Washington, D.C., Feb. 8, 2006 – LAWFUEL – The Law News Network – On the occasion of the visit of EU Internal Markets Commissioner Charlie McCreevy to Washington DC, SEC Chairman Christopher Cox and Commissioner McCreevy took stock of progress on and affirmed their commitment to eliminating the need for reconciliation between International Financial Reporting Standards (IFRS) and US Generally Accepted Accounting Principles (GAAP).
Chairman Cox believes the use of IFRS has the potential to produce significant benefits for US investors through enhanced comparability of financial information about investment choices around the world. He congratulates Commissioner McCreevy on the strides made by the European Union toward implementing IFRS, and further notes the work accomplished by the International Accounting Standards Board (IASB), the independent body charged with establishing high-quality-global accounting standards.
Chairman Cox reaffirms his commitment to the “roadmap” to eliminate, by 2009 at the latest, the SEC requirement for foreign private issuers to reconcile IFRS-based financial statements to US GAAP. He states:
“The SEC is working diligently toward the goal of eliminating the existing IFRS to US GAAP reconciliation requirement. Achieving that goal depends on various factors, as discussed in the April 2005 roadmap, including the effective implementation of IFRS in practice. The ultimate success of IFRS for the benefit of the global capital markets depends on the contributions of many parties, including investors, regulators, auditors, issuers and standard setters.”
A milestone in the roadmap will be reached in mid-2006, when many foreign issuers begin to file with the SEC IFRS-based financial statements that include a reconciliation to US GAAP. In the second half of 2006, as noted in the roadmap, the SEC staff plans to begin carrying out an analysis of these financial statements and will confer with relevant parties about its analysis. Chairman Cox and Commissioner McCreevy also note the significant role of the Committee of European Securities Regulators (CESR) with regard to the implementation of IFRS in the European Union, which will be supported by the dialogue on application of IFRS to take place in an EU roundtable.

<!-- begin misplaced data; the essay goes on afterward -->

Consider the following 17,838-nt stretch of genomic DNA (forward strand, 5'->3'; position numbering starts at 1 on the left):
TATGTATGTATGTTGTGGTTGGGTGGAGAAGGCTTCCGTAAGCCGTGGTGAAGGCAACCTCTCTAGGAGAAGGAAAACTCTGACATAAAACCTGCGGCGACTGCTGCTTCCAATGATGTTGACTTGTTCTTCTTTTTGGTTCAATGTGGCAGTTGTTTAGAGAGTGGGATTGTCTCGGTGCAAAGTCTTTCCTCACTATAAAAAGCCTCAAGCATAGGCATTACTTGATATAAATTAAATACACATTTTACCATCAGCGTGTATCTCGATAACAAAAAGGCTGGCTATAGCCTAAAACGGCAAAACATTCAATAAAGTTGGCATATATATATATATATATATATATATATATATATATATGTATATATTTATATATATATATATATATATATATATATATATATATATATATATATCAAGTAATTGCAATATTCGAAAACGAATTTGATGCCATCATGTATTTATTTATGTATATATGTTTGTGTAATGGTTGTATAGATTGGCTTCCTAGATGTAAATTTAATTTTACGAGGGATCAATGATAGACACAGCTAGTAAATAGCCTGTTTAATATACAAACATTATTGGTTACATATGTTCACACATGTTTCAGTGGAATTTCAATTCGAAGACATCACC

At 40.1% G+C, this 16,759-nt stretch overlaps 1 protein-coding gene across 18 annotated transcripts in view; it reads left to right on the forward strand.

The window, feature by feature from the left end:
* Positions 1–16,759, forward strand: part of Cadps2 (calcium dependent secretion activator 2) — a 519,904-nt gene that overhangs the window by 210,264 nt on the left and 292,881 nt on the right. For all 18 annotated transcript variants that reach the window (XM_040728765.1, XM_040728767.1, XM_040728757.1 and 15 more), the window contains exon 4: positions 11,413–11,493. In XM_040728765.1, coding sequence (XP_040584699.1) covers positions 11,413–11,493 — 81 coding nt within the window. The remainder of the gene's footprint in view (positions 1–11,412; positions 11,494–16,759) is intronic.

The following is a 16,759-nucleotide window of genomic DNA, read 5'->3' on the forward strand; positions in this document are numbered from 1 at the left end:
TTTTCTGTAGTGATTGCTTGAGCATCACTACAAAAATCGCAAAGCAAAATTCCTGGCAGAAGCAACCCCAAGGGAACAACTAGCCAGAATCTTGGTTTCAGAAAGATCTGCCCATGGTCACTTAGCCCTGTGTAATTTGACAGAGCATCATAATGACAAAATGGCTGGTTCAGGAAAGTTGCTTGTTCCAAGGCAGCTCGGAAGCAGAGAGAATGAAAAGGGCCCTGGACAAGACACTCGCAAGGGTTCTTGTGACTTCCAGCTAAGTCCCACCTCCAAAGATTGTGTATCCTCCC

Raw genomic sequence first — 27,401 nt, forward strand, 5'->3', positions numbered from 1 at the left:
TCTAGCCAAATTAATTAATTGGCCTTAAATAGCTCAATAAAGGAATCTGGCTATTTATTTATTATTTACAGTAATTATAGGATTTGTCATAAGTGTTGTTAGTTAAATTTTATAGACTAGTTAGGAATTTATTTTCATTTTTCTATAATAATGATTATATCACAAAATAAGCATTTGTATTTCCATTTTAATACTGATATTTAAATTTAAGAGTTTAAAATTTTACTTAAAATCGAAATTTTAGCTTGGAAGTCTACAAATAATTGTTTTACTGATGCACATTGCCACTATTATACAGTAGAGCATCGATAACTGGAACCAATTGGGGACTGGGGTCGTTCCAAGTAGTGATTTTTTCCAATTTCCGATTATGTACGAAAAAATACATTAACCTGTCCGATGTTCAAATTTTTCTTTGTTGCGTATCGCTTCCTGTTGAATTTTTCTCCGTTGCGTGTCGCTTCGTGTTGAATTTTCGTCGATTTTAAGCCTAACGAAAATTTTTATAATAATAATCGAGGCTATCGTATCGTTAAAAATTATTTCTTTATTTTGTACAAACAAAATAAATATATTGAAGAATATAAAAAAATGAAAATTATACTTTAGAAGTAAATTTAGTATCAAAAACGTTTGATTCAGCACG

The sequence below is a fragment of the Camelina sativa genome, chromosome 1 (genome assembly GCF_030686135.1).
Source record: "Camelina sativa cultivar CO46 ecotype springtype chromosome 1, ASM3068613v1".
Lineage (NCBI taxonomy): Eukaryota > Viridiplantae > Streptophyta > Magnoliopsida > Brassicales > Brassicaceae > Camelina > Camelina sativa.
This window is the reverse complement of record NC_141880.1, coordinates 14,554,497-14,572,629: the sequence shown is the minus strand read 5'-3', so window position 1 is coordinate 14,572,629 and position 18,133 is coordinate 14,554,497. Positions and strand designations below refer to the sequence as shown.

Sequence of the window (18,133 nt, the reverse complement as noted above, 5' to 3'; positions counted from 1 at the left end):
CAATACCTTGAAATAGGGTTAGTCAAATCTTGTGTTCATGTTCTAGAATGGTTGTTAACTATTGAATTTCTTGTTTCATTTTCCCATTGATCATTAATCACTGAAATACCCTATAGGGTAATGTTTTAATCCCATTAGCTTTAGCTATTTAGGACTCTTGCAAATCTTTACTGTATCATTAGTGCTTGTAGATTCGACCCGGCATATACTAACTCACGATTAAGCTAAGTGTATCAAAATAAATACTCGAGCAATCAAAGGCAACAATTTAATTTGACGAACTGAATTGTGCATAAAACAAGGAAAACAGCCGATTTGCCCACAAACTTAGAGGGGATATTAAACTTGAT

Chairman Cox concurs with Commissioner McCreevy about the need for enhancing cooperation and information-sharing among regulators, and fully supports the work plan recently announced by the SEC and CESR, which includes dialogue about the implementation of IFRS. Both agree that steady progress towards eliminating the need for reconciliation depends to a significant degree on the trust and communication that exist among regulators. Recognizing that IFRS are principles-based standards, regulators should give full consideration to the positions of their international counterparts regarding application and enforcement of IFRS, and seriously endeavor to avoid conflicting conclusions.
Chairman Cox and EU Commissioner McCreevy each note the efforts of the IASB and the US Financial Accounting Standards Board (FASB) to converge IFRS and US GAAP. Chairman Cox believes that for the benefit of investors the work on convergence of standards should proceed apace. He added that while he would not insist on a particular degree of convergence as a prerequisite for elimination of the reconciliation, he would expect to see an effective process for converging IFRS and US GAAP, demonstrated by measurable progress in addressing priority issues.
Chairman Cox and EU Commissioner McCreevy agree that mutual efforts should focus on creating the conditions that facilitate use of US GAAP and IFRS in each other’s jurisdiction. With regards to the EU’s pending decision regarding the equivalence of US GAAP to IFRS, as is required by certain EU directives, Chairman Cox separately notes that US GAAP is widely-used, comprehensive, and a known quantity in capital markets at home and abroad. He would expect US GAAP ultimately to be deemed equivalent to IFRS.
Chairman Cox will meet with Commissioner McCreevy during the coming year to discuss progress on matters related to the use of high quality global accounting standards. There will also be regular meetings over the next year between SEC and European Commission officials to take stock of developments and monitor progress in moving towards mutually desired goals.